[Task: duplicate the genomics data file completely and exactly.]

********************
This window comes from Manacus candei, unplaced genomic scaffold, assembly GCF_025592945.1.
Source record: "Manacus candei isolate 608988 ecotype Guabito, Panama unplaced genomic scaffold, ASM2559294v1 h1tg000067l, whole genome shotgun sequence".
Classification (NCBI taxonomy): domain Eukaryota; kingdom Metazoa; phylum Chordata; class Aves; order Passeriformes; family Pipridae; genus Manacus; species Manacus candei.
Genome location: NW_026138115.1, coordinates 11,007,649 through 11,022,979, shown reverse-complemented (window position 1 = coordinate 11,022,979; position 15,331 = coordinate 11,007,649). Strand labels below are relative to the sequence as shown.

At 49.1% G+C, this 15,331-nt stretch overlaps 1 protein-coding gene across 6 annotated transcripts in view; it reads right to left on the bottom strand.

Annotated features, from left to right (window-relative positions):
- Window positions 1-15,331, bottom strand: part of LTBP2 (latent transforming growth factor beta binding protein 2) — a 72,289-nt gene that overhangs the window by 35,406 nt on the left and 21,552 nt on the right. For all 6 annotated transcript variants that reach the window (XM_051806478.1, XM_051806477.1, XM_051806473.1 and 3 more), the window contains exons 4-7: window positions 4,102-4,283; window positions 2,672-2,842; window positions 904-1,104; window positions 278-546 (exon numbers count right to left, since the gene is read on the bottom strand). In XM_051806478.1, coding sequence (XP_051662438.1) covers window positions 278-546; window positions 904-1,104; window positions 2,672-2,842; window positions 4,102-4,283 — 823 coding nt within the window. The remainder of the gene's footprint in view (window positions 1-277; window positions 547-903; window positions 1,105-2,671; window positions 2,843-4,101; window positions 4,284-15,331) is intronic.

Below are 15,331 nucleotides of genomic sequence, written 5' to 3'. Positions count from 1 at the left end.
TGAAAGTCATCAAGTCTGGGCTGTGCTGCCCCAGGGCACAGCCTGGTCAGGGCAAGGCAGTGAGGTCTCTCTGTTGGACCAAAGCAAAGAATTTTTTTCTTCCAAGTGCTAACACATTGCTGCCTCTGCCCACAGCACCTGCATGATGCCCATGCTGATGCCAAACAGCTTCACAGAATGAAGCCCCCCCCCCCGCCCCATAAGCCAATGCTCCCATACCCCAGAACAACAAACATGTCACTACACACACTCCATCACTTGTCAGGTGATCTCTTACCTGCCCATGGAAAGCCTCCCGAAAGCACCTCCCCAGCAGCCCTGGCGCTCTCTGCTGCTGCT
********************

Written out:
This window comes from Manacus candei, unplaced genomic scaffold, assembly GCF_025592945.1.
Source record: "Manacus candei isolate 608988 ecotype Guabito, Panama unplaced genomic scaffold, ASM2559294v1 h1tg000067l, whole genome shotgun sequence".
Classification (NCBI taxonomy): domain Eukaryota; kingdom Metazoa; phylum Chordata; class Aves; order Passeriformes; family Pipridae; genus Manacus; species Manacus candei.
Genome location: NW_026138115.1, coordinates 11,007,649 through 11,022,979, shown reverse-complemented (window position 1 = coordinate 11,022,979; position 15,331 = coordinate 11,007,649). Strand labels below are relative to the sequence as shown.

At 49.1% G+C, this 15,331-nt stretch overlaps 1 protein-coding gene across 6 annotated transcripts in view; it reads right to left on the bottom strand.

Annotated features, from left to right (window-relative positions):
- Window positions 1-15,331, bottom strand: part of LTBP2 (latent transforming growth factor beta binding protein 2) — a 72,289-nt gene that overhangs the window by 35,406 nt on the left and 21,552 nt on the right. For all 6 annotated transcript variants that reach the window (XM_051806478.1, XM_051806477.1, XM_051806473.1 and 3 more), the window contains exons 4-7: window positions 4,102-4,283; window positions 2,672-2,842; window positions 904-1,104; window positions 278-546 (exon numbers count right to left, since the gene is read on the bottom strand). In XM_051806478.1, coding sequence (XP_051662438.1) covers window positions 278-546; window positions 904-1,104; window positions 2,672-2,842; window positions 4,102-4,283 — 823 coding nt within the window. The remainder of the gene's footprint in view (window positions 1-277; window positions 547-903; window positions 1,105-2,671; window positions 2,843-4,101; window positions 4,284-15,331) is intronic.

Below are 15,331 nucleotides of genomic sequence, written 5' to 3'. Positions count from 1 at the left end.
TGAAAGTCATCAAGTCTGGGCTGTGCTGCCCCAGGGCACAGCCTGGTCAGGGCAAGGCAGTGAGGTCTCTCTGTTGGACCAAAGCAAAGAATTTTTTTCTTCCAAGTGCTAACACATTGCTGCCTCTGCCCACAGCACCTGCATGATGCCCATGCTGATGCCAAACAGCTTCACAGAATGAAGCCCCCCCCCCCGCCCCATAAGCCAATGCTCCCATACCCCAGAACAACAAACATGTCACTACACACACTCCATCACTTGTCAGGTGATCTCTTACCTGCCCATGGAAAGCCTCCCGAAAGCACCTCCCCAGCAGCCCTGGCGCTCTCTGCTGCTGCT